Sunday, November 16, 2014

Nov 16 (Day 320) - Weather causes a change in plans....

The plan for today was to ride the ~65 miles from from Fort Stockton, TX to Iraan, TX. This would set me up for nicely for either a short, 54-mile ride to Ozona or a longer, 89-mile ride to Sonora tomorrow. 

Enter my favorite weather phenomenon - The Polar Vortex. While I thought I might have escaped this royal headache from the beginning of the year, it looks at though winter 2014-15 has other plans for me. I figured that I'd be safe from extremely cold weather in central Texas; I was wrong.

Polar Vortex pushing south!

The weather forecast for today was bad. North (cross) winds of 15-25 MPH would sweep down across Western and Central Texas. Associated cool air of 45-55F would make riding uncomfortable given the clothing I am carrying at the moment. I knew this heading out the door this morning, and I figured I could tough it out for the 65-mile ride to Iraan.  Looking at the same weather forecast from above (and cross referencing it with several others online), it became equally apparent that tomorrow's weather was going to be even colder than today's. 

The big problem today was cloud cover. It was everywhere. The I did not see the sun today, and as a result temperatures did not reach the low to mid-50's as predicted. Instead, they hovered between 40-44 for most of my ride. Coupled with the wind, I was really cold. My feet were completely numb, and I was in my Polartec mittens all day. Despite these conditions, my legs actually felt OK even after yesterday's 119-mile, wind-aided sprint to Fort Stockton. At ~52 miles into the ride, I decided to alter the plan for today. Instead of turning off I-10 and riding NE to reach Iraan, I would put my head down and hammer another 58 miles along the blustery freeway to try to reach Ozona today. It was really cold, but I realized that tomorrow was going to be even colder. I would rather do the ride today than in even colder conditions tomorrow. This resulting 110-mile ride from Fort Stockton to Ozona would push me to the limits of what I have been able to accomplish the year. To be be brief, the ride completely sucked. Cold air, wind, and big hills combined to batter me for the entire afternoon. I had a tough time keeping the bike in the road at times. The wind blew from the north the entire time save for the last hour when it decided to switch to blow a bit more from the east. Those last 10 miles were agonizing. When I arrived, the air temp was 40F and the wind was a sustained 22 MPH, gusting to 30 MPH, from the NNE to NE.  

Cloudy day in Texas

What I had planned for today (Dragon Buffet was where 
I started in Fort Stockton)

What I had planned for tomorrow

Skipping Iraan, I rode the 110-miles directly from 
Fort Stockton to Ozona.

Despite all my bitching about the cold, this ride would not have been possible without it. Why? Because there is no where to refill water (or food) along the 110-mile stretch from Fort Stockton to Ozona (without a very significant detour - i.e. > 10-15 miles). This is why I had to detour through and stay in Iraan on the westbound leg in May in the 97F temps. I simply could not carry enough water to ride 110 miles if it was warm/hot. I hardly sweat at all today, and I was able to make the entire 110-mile run today on ~60oz of water. I hardly touched my camelback after I had drained my bottles. So the same cold temps and clouds that made today's ride miserable, also made it possible. Kinda funny, huh? I will venture to say that a huge majority of cyclists in my position would have sat tight in Fort Stockton both today and tomorrow and let the Polar Vortex pass. However, I'm not a cyclist. I'm a birder, and the clock is ticking.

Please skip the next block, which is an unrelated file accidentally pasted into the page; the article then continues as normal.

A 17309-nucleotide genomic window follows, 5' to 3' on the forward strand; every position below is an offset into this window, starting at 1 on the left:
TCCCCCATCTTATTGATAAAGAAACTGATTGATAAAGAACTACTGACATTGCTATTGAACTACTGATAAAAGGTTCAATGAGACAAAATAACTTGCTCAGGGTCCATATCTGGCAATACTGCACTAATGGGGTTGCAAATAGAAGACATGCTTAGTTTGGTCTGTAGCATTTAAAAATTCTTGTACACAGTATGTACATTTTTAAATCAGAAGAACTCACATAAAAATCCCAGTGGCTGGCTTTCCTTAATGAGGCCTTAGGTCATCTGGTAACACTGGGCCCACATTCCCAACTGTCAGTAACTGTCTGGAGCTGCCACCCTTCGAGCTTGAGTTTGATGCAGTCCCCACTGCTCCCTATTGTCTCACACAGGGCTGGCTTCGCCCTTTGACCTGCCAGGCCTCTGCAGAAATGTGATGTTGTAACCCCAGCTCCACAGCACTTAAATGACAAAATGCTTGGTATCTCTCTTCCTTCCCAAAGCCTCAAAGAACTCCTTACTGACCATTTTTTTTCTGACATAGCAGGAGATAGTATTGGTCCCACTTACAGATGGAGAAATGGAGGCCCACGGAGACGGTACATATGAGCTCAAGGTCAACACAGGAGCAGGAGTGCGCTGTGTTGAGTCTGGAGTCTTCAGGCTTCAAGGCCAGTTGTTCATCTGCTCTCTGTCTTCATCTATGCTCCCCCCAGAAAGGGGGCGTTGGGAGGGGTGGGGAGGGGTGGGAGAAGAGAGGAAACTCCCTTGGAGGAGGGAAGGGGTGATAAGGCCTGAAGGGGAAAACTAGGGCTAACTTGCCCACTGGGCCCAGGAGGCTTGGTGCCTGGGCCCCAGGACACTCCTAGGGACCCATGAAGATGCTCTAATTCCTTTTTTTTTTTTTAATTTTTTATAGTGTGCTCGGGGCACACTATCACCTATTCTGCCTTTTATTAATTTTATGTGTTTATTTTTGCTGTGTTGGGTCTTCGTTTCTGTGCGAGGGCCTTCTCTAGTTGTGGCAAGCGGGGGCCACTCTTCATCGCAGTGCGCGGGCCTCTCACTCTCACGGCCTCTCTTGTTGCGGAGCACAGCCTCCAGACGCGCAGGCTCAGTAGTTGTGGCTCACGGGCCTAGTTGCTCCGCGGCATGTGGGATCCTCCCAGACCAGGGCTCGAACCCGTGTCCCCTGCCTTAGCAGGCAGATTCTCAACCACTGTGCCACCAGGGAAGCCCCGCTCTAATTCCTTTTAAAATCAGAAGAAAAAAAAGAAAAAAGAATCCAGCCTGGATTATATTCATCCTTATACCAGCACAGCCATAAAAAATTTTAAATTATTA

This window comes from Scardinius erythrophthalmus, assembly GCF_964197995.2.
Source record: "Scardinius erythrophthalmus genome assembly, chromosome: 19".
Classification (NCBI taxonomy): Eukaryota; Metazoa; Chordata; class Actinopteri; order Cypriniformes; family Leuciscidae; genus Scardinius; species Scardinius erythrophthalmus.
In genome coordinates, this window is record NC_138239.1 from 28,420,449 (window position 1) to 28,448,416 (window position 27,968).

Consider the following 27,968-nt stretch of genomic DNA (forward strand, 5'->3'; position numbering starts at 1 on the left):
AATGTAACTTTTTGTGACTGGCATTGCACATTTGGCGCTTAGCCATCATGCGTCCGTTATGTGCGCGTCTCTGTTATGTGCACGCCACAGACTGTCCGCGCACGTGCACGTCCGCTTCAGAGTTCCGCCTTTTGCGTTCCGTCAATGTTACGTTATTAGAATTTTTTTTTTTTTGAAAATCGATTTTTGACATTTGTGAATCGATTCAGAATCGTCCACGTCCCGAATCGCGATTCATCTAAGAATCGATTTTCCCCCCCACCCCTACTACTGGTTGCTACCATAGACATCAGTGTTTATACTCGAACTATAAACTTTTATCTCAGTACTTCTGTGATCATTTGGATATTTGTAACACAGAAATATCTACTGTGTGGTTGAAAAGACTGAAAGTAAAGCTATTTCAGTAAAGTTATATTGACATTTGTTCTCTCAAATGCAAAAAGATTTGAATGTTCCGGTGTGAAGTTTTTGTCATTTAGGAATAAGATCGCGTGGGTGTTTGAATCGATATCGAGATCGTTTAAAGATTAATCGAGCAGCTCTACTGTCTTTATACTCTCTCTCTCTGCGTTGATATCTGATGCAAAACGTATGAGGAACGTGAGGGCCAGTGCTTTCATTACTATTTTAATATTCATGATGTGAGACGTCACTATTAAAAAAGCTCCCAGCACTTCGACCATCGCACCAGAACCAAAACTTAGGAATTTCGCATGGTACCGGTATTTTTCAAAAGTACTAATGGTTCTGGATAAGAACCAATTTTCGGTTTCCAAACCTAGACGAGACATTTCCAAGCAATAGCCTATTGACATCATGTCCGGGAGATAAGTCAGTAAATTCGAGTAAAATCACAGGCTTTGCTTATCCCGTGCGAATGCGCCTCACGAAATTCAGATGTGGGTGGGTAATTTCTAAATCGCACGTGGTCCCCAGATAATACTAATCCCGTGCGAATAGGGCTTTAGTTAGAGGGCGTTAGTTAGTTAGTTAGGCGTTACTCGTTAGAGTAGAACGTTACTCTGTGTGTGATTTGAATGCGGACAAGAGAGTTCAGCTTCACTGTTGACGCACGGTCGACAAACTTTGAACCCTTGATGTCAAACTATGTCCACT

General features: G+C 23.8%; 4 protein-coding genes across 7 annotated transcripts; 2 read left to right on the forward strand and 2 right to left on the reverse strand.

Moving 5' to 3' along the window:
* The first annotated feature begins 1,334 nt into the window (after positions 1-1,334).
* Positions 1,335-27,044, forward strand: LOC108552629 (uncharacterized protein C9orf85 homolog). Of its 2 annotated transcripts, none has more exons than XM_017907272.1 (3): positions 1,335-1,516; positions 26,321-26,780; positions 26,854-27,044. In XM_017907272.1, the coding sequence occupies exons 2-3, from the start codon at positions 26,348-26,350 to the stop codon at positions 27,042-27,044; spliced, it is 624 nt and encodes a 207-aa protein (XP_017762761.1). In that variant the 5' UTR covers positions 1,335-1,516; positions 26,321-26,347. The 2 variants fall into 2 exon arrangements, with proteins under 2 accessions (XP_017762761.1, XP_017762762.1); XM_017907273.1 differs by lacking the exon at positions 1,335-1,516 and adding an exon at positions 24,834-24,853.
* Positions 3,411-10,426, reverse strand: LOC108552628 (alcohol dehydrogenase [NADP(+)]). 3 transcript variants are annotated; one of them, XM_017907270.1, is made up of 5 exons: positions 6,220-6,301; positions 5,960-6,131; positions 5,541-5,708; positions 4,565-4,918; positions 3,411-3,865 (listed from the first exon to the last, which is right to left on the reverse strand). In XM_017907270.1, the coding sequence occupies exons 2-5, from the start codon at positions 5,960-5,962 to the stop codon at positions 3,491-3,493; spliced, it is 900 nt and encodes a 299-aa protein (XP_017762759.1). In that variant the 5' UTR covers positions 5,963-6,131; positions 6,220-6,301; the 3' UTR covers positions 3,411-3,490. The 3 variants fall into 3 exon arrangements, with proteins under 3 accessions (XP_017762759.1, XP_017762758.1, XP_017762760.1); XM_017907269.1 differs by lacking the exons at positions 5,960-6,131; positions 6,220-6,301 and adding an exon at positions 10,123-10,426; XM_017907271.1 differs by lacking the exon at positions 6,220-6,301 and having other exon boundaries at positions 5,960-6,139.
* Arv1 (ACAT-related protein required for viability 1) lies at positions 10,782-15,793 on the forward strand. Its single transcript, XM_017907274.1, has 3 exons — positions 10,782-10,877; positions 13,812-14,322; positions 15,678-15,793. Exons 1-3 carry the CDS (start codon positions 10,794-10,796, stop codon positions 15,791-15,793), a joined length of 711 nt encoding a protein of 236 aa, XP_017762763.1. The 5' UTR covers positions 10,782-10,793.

Tomorrow I will wait for things to warm up a bit and then do the short, 35-mile ride to Sonora. Right now there are 2 competing factors that dictate how my day goes. Temperatures are lowest in the early morning before it warms up, but winds will pick up as the day progresses. If I leave to early, I freeze on my ride. If I leave too late, the wind makes things much more difficult. Since tomorrow's ride is so short, I can wait until around 10-11 to leave and I'll be in in 3 hours, before the wind switches and strengthens from the east (headwind) mid-afternoon. All this strategizing is driving me crazy. It's never easy on a bike - especially in West Texas. 

230 miles this weekend - HELLS YES! That's a nice big bite out of Texas.

Saturday, November 15, 2014

Nov 15 (Day 319) - All in on good winds, very cool raptor encounter

Well, the forecasted west wind certainly delivered today. It never blew really hard at any point, but the presence of a constant 15 MPH wind (gusting to 20 MPH) made for a perfect day on the wide open I-10. There was one long, gradual climb out of Van Horn, but otherwise, like yesterday, it was relatively flat with a few rolling hills here and there. The plan was to ride the 69 miles to Balmorhea in the morning and then assess the possibility of continuing ~50 miles to Fort Stockton in the afternoon. The morning ride went incredibly smoothly, so the decision to continue on as a no brainer. The additional miles melted away, and I cruised into Fort Stockton with plenty of daylight to spare. I relaxed for a bit before I attacked the Dragon Buffet next door! I do not feel so good right now - UGH. 

119 miles from Van Horn to Fort Stockton

The worst case of helmet hair I've had this year!